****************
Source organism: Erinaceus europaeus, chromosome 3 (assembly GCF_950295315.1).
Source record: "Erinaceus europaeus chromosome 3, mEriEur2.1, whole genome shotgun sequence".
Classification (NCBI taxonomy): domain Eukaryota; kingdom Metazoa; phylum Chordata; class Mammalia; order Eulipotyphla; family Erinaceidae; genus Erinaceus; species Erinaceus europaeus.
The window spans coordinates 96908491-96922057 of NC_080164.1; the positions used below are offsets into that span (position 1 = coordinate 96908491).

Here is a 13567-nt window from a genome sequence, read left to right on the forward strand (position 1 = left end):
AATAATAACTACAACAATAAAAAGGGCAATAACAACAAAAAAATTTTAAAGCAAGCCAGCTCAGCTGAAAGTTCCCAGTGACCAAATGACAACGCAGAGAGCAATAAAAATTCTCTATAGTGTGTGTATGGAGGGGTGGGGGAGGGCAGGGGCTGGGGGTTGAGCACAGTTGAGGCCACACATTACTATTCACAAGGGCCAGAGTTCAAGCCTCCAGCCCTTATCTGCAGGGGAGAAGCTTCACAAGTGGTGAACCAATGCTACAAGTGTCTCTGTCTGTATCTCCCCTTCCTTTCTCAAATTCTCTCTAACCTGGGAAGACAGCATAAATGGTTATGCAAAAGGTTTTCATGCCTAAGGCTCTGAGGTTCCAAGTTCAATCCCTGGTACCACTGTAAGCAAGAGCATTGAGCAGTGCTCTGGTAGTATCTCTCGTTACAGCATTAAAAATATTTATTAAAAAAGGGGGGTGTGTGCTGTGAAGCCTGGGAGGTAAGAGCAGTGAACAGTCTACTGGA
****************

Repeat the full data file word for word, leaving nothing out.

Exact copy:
Source organism: Erinaceus europaeus, chromosome 3 (assembly GCF_950295315.1).
Source record: "Erinaceus europaeus chromosome 3, mEriEur2.1, whole genome shotgun sequence".
Classification (NCBI taxonomy): domain Eukaryota; kingdom Metazoa; phylum Chordata; class Mammalia; order Eulipotyphla; family Erinaceidae; genus Erinaceus; species Erinaceus europaeus.
The window spans coordinates 96908491-96922057 of NC_080164.1; the positions used below are offsets into that span (position 1 = coordinate 96908491).

Here is a 13567-nt window from a genome sequence, read left to right on the forward strand (position 1 = left end):
AATAATAACTACAACAATAAAAAGGGCAATAACAACAAAAAAATTTTAAAGCAAGCCAGCTCAGCTGAAAGTTCCCAGTGACCAAATGACAACGCAGAGAGCAATAAAAATTCTCTATAGTGTGTGTATGGAGGGGTGGGGGAGGGCAGGGGCTGGGGGTTGAGCACAGTTGAGGCCACACATTACTATTCACAAGGGCCAGAGTTCAAGCCTCCAGCCCTTATCTGCAGGGGAGAAGCTTCACAAGTGGTGAACCAATGCTACAAGTGTCTCTGTCTGTATCTCCCCTTCCTTTCTCAAATTCTCTCTAACCTGGGAAGACAGCATAAATGGTTATGCAAAAGGTTTTCATGCCTAAGGCTCTGAGGTTCCAAGTTCAATCCCTGGTACCACTGTAAGCAAGAGCATTGAGCAGTGCTCTGGTAGTATCTCTCGTTACAGCATTAAAAATATTTATTAAAAAAGGGGGGTGTGTGCTGTGAAGCCTGGGAGGTAAGAGCAGTGAACAGTCTACTGGA